Manfrotto Lumie Play LED camera light review
Manfrotto Lumie is a range of new compact, inexpensive, high performance photography lights. They sit below the high-end Manfrotto Spectra range of LED light panels but, as with most Manfrotto kit, would happily suit the prosumer or enthusiast level of photog.
My first experience with a light panel came by way of a suggestion from a professional photographer friend when I asked about how to get better results from shooting at shows, especially A/V expos. He suggested an extremely budget panel that did the trick but is also quite large and cumbersome.
There are three sizes of the Lumie light available: the smallest is the Lumie Play, which I have here, that features three LEDs. The medium-sized Lumie Art has six, and the largest, the Lumie Muse, has eight. As you’d expect, the bigger the unit the more light power it’s capable of outputting.
Manfrotto have recently rebranded this line which is now called Lumimuse.
Lumie Play design
All of the Lumie range packs Manfrotto’s new super-bright surface-mount LED technology. What this means is that the panels utilise fewer but bigger and brighter LEDs than the Spectra models.
The Play is loaded with three of these lights and the panel is really compact and sleek looking. Measuring only 1.1 x 3.4 x 2.3-inches / 28 x 86 x 59 mm and weighing just 73g the Play will happily fit in any pocket or camera bag.
What I really like is that instead of taking AA, AAA or even camera batteries (like my current panel), the Lumie series has a Li-Ion battery that recharges via Micro USB.
One remark needs to be made at this point though, be warned that the rubber plug that protects the micro USB port isn’t attached and, I for one, nearly lost it within seconds of opening the box and getting the Lumie Play out.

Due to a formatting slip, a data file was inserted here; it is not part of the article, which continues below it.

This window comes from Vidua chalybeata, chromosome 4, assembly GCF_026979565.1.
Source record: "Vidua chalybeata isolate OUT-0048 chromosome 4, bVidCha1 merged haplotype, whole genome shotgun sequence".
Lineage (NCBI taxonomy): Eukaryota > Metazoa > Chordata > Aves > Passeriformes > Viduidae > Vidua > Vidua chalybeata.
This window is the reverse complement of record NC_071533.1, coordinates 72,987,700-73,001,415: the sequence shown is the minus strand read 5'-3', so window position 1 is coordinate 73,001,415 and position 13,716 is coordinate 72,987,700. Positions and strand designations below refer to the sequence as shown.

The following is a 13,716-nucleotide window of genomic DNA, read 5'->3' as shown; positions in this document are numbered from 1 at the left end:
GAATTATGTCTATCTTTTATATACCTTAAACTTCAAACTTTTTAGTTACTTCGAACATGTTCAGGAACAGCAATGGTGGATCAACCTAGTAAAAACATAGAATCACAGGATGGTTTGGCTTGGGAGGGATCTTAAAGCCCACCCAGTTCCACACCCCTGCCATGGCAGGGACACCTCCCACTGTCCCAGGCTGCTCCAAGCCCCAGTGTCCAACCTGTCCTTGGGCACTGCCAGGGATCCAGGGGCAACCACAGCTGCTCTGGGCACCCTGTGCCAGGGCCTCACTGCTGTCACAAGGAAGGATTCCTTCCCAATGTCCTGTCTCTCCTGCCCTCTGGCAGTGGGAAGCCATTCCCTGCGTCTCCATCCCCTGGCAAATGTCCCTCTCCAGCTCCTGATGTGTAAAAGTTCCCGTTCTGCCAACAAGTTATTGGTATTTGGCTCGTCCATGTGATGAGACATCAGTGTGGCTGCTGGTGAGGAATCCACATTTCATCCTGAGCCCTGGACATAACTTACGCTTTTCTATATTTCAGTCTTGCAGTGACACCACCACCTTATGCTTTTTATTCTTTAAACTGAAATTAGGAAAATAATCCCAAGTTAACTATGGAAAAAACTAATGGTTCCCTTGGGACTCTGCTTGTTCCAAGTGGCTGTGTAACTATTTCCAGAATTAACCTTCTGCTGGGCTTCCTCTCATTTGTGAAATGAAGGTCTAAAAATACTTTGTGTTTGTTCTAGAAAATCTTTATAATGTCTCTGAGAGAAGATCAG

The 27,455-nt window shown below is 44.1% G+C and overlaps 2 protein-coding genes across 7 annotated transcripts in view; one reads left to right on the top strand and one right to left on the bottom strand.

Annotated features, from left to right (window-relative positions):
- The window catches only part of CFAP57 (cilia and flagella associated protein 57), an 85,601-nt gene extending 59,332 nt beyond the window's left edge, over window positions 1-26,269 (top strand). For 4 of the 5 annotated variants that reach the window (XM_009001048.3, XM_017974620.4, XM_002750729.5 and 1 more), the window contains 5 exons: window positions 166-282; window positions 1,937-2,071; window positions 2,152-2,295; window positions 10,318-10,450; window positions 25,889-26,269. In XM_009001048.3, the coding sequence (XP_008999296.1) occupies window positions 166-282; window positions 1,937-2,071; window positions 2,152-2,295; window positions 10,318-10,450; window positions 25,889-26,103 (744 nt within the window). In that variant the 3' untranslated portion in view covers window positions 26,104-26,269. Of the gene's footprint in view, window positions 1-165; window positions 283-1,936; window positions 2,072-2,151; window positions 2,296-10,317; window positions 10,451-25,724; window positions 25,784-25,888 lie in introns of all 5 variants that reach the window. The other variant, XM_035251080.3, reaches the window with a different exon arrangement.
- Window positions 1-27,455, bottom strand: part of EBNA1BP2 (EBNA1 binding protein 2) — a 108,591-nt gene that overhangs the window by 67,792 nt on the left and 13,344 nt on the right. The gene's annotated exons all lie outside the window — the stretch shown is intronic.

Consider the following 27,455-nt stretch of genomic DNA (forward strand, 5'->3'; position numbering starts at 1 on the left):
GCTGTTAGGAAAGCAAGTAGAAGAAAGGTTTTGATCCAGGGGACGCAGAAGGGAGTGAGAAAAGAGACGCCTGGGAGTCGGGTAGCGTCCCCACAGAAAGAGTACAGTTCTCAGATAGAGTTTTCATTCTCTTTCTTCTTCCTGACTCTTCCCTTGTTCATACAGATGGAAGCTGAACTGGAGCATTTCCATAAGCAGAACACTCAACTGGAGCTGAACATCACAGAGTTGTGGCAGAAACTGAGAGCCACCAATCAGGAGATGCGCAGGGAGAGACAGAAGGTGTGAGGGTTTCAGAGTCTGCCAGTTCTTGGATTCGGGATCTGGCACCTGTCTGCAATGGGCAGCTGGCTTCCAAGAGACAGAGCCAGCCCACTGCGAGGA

I have no complaints regarding the build quality of the Lumie Play at all and that’s to be expected from a brand such as Manfrotto.
Lumie Play performance
The colour balancing filters that come included in the Play bundle help adjust the colour temperature of the light and simply snap-fit onto the front.
The 3-step dimmer is also very useful to get the right amount of illumination on your subject. The colour temperature is quoted as being 5600° K – that might mean something to some of your but, all I can say, is that it is quite white.
Light output is 220lux and is bright enough to provide enough lighting on your subject without bleaching the scene. Above are three photos using the diffuser at the different lighting levels.
Using the included colour filter, you are better able to match the lighting with skin tones – ok, so the small rhino isn’t the ideal model, but above you have the 3 lighting levels with the colour filter on.
Mounted on top of my Canon EOS the Play is hardly noticeable in so far as weight is concerned. Even though I had rotary control with my monster lighting panel I found the three levels provided by the Play was enough in most situations and definitely more subtle than the built-in flash on the EOS.
The battery lasts around an hour of constant use so it is worth remembering to turn the light off in between rooms at an event such as Sound & Vision in Bristol. To this end, I would’ve liked a low battery warning or a way of checking the battery level so as not to be caught out.
The Lumie Play does have a green notification light just above the USB port which flashes when charging and lights when you press the button to go through the lighting levels, all it needs to do is appear red when the charge is low. Is it really that much to ask?
I realise that a ball mount is available but, for the play, I think that a simple hinged adjustment could have made it even better value.
Manfrotto Lumie Play review conclusion
I found the Lumie Play great for what I tend to snap which are mostly stationary objects – Hi-Fi, phones, headphones, etc.
The Play’s 3 LEDs are capable of covering this kind of thing and its small size allows me to get me in close at Hi-Fi shows.
Yes, the port protector could go missing at any moment and the panel is fixed in position but these aren’t deal breakers. Neither is the lack of a battery indicator – these are all ‘like to haves’ rather than must haves and I think Manfrotto knows this.
The Manfrotto Lumie Play is a very versatile and useful tool and, as my photography pal said, “flashes are so 2010”.
There are cheaper on the market but the Play is well priced for a lighting panel from such a respected manufacturer. Check out the Lumimuse range on the Manfrotto website.